Friday, May 29, 2009

In 3 Days, Christine Brown Is Going To Hell

Drag Me to Hell:
4 out of 4

After director Sam Raimi's disappointing "Spider-Man 3" he desperately needed something to redeem himself with. And so, he's returned to his origins of horror because before he hit Hollywood back in the 80s he made the slapstick, gross-out horror-comedy, "Evil Dead," and its sequel. It was a risky and bold move returning to that, but damn, it sure did turn out in his favor. The perfectly titled "Drag Me to Hell" is purposely campy, a delirious, freak-out horrorfest that delivers everything an audience could want in a terrifying, exciting, and oftentimes hilarious time at the movies. It's a throwback and Raimi definitely intends it to be viewed that way; just watch the Universal logo at the movie's start. He's pulling out his old tricks, but man do they work.

Alison Lohman plays Christine Brown, a loan officer at a bank who, while trying to impress her manager to acquire the assistant manager position, denies a decrepit old gypsy woman named Mrs. Ganush (Lorna Raver) yet another extension on her loan. Poor choice. This one-eyed, rotten-looking woman places a demonic curse on Christine, a curse of which she will spend the rest of the movie desperately trying to rid herself. It's an ever-unfolding nightmare that never ceases to have shocking jump-out-at-you moments and even more than that. The ideal blend of comedy and terror comes into play during an initial brawl in a parking garage with Mrs. Ganush that'll have you clenching your armrest while at the same time howling with laughter. It's amazing what this movie does to you as your heart will be racing in your chest from the anticipation but all the while you'll be laughing, which creates a feeling of pure hysteria, and it's an absolute blast.

As much as acting usually doesn't play a part in horror films these days, Lohman is a good sport here and her performance works wonders. She is persistently shown in close-ups to show her face always at unease. Even before terrible things start happening to her, she looks entirely paranoid even about appearing impressive at her bank job. Even through all of the absurdity she gets tossed into, Lohman plays Christine completely straight and throws on a face that is perpetually perturbed. And glossed over that is her bunny-toothed, innocent appearance of looking slightly dazed as she sinks deeper and deeper into doing anything she can to dispose of her curse. Even Christine's boyfriend, try as he may, can't help Christine, and he is played by Justin Long who also pulls it off totally straight-faced.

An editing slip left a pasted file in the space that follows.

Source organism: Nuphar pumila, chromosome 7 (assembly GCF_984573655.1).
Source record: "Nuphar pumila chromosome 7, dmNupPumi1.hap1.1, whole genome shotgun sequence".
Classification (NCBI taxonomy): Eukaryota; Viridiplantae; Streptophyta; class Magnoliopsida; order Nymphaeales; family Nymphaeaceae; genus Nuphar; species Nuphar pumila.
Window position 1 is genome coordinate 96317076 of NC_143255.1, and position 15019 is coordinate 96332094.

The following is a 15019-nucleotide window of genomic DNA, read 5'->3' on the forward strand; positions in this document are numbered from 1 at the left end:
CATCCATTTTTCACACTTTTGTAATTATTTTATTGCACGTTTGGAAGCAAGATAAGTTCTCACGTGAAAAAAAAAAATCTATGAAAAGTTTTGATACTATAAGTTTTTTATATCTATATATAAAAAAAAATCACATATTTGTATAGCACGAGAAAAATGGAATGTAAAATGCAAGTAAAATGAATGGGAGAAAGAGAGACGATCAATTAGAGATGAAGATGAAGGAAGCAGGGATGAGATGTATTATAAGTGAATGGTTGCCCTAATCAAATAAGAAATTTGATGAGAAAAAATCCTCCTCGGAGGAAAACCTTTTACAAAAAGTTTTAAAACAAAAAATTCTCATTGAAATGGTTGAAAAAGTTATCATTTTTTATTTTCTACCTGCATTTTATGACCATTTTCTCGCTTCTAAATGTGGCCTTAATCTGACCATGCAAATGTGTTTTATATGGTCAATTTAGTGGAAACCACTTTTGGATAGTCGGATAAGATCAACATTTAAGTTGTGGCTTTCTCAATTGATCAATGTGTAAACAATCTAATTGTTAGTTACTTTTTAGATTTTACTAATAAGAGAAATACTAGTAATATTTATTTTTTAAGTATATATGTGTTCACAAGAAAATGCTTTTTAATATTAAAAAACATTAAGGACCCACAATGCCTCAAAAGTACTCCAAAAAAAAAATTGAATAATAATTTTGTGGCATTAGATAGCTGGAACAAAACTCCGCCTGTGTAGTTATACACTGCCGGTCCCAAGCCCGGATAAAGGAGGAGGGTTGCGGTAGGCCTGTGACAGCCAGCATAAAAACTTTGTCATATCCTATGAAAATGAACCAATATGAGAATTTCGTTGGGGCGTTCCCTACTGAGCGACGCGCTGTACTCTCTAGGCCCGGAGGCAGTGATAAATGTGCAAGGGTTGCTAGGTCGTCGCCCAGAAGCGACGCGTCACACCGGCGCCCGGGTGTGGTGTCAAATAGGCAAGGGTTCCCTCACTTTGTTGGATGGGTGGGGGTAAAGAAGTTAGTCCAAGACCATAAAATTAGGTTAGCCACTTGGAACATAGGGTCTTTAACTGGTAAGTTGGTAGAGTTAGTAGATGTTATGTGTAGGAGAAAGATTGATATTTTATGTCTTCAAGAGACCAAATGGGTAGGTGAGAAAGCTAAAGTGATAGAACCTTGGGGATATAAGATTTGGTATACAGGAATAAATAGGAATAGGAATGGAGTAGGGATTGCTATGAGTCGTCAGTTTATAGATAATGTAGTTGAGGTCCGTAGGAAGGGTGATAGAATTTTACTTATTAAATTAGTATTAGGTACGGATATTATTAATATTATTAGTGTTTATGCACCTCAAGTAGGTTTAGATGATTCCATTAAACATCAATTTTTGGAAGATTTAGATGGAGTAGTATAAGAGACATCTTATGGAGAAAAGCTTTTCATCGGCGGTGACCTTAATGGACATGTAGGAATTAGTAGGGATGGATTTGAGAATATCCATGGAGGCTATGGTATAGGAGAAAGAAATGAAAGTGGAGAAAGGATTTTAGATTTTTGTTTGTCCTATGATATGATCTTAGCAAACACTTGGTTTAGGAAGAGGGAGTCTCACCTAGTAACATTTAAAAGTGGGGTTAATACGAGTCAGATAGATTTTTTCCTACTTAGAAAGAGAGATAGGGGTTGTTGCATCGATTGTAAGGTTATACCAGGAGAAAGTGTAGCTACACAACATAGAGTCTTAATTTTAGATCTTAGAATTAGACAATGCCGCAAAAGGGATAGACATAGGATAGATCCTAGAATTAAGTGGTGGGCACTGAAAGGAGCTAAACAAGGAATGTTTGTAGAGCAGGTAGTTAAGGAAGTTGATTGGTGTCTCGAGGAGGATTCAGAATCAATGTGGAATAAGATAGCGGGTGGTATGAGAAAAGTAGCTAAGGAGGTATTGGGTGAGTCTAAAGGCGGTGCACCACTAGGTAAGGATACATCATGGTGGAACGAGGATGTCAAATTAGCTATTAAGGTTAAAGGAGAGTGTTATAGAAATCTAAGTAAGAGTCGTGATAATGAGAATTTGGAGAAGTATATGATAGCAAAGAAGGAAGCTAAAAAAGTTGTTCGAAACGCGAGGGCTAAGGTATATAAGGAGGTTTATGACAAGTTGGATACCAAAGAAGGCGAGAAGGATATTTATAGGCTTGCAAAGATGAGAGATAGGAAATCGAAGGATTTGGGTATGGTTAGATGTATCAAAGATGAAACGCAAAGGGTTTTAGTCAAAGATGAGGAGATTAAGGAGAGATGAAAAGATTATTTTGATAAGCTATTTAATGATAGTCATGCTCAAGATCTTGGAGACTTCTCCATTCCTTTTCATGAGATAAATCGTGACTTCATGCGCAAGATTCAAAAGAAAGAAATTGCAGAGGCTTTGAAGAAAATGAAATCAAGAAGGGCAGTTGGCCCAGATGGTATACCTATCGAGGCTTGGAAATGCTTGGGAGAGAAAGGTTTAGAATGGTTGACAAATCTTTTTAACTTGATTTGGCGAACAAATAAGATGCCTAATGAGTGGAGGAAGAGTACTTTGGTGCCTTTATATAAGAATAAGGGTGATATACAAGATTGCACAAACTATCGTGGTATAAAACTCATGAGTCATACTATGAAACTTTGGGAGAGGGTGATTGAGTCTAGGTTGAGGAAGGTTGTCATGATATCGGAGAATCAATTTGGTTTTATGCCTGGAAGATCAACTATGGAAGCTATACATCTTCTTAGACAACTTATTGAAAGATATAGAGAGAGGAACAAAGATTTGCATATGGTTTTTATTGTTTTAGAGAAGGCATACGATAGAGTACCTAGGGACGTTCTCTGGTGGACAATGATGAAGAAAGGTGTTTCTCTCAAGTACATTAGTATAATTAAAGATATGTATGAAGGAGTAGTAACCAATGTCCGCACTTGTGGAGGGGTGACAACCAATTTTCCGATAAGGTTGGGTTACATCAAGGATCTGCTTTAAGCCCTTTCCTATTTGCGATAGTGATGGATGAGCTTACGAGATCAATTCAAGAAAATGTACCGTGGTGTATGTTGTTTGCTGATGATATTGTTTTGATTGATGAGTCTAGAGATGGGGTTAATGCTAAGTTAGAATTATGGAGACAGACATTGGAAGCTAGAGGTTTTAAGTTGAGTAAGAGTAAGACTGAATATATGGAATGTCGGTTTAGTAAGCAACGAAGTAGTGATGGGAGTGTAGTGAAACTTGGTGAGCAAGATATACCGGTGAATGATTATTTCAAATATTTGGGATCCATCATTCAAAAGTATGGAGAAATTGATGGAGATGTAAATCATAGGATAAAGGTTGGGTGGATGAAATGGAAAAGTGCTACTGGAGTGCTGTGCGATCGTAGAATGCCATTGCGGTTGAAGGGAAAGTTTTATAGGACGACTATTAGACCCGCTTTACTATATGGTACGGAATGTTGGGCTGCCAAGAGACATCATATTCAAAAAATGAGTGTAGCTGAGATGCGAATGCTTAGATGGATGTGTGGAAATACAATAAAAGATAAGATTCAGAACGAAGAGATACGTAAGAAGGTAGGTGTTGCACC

The movie is perfectly crafted where even the smallest details of the story have a big significance and eventually tie into something important. It's a roller coaster ride full of gooey, slimy, dripping, grotesque, disgusting moments that come at full-speed and really push the PG-13 rating to its limit. In one scene there's a nosebleed that'll have you cringing and scoffing at the same time. And there's the fitting playfulness to everything that unfolds, a requirement in this genre. It allows itself to not be taken too seriously and leaves room for an abundance of tongue-in-cheek fun. Keep watch, especially, for the scene where even the adorable little kitty isn't safe anymore. This cuddly little animal shows up and inevitably creates an audience proclaiming "Awww," and then, just like that, all cuteness is stripped away. Would Christine, the animal lover, really go to such extremes?! As a way of the movie winking at the audience, why yes, yes she would. It's always great to come across a damned fine horror flick. "Drag Me to Hell" is one, and it is unlike any we've seen in years. Consider yourself redeemed, Sam Raimi.

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